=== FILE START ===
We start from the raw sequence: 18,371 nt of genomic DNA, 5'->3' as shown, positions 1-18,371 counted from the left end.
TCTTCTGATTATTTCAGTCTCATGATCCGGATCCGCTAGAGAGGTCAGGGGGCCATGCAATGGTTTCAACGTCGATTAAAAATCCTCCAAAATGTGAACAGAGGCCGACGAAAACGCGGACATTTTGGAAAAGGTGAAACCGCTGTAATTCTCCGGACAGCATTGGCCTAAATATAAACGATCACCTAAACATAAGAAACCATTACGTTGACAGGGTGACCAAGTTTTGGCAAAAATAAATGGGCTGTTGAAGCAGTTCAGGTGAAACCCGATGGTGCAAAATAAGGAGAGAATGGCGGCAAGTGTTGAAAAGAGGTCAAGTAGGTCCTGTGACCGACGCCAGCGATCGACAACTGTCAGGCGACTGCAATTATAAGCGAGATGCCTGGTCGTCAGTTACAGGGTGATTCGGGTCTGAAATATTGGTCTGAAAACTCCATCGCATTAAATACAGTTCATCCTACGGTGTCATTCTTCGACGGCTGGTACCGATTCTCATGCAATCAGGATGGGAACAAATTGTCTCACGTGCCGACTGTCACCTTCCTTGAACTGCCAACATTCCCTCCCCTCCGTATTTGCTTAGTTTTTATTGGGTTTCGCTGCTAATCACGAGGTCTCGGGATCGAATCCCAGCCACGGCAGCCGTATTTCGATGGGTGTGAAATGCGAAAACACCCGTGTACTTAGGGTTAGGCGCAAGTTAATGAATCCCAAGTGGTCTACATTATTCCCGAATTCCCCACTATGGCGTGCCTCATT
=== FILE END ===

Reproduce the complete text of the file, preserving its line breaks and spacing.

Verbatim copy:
We start from the raw sequence: 18,371 nt of genomic DNA, 5'->3' as shown, positions 1-18,371 counted from the left end.
TCTTCTGATTATTTCAGTCTCATGATCCGGATCCGCTAGAGAGGTCAGGGGGCCATGCAATGGTTTCAACGTCGATTAAAAATCCTCCAAAATGTGAACAGAGGCCGACGAAAACGCGGACATTTTGGAAAAGGTGAAACCGCTGTAATTCTCCGGACAGCATTGGCCTAAATATAAACGATCACCTAAACATAAGAAACCATTACGTTGACAGGGTGACCAAGTTTTGGCAAAAATAAATGGGCTGTTGAAGCAGTTCAGGTGAAACCCGATGGTGCAAAATAAGGAGAGAATGGCGGCAAGTGTTGAAAAGAGGTCAAGTAGGTCCTGTGACCGACGCCAGCGATCGACAACTGTCAGGCGACTGCAATTATAAGCGAGATGCCTGGTCGTCAGTTACAGGGTGATTCGGGTCTGAAATATTGGTCTGAAAACTCCATCGCATTAAATACAGTTCATCCTACGGTGTCATTCTTCGACGGCTGGTACCGATTCTCATGCAATCAGGATGGGAACAAATTGTCTCACGTGCCGACTGTCACCTTCCTTGAACTGCCAACATTCCCTCCCCTCCGTATTTGCTTAGTTTTTATTGGGTTTCGCTGCTAATCACGAGGTCTCGGGATCGAATCCCAGCCACGGCAGCCGTATTTCGATGGGTGTGAAATGCGAAAACACCCGTGTACTTAGGGTTAGGCGCAAGTTAATGAATCCCAAGTGGTCTACATTATTCCCGAATTCCCCACTATGGCGTGCCTCATT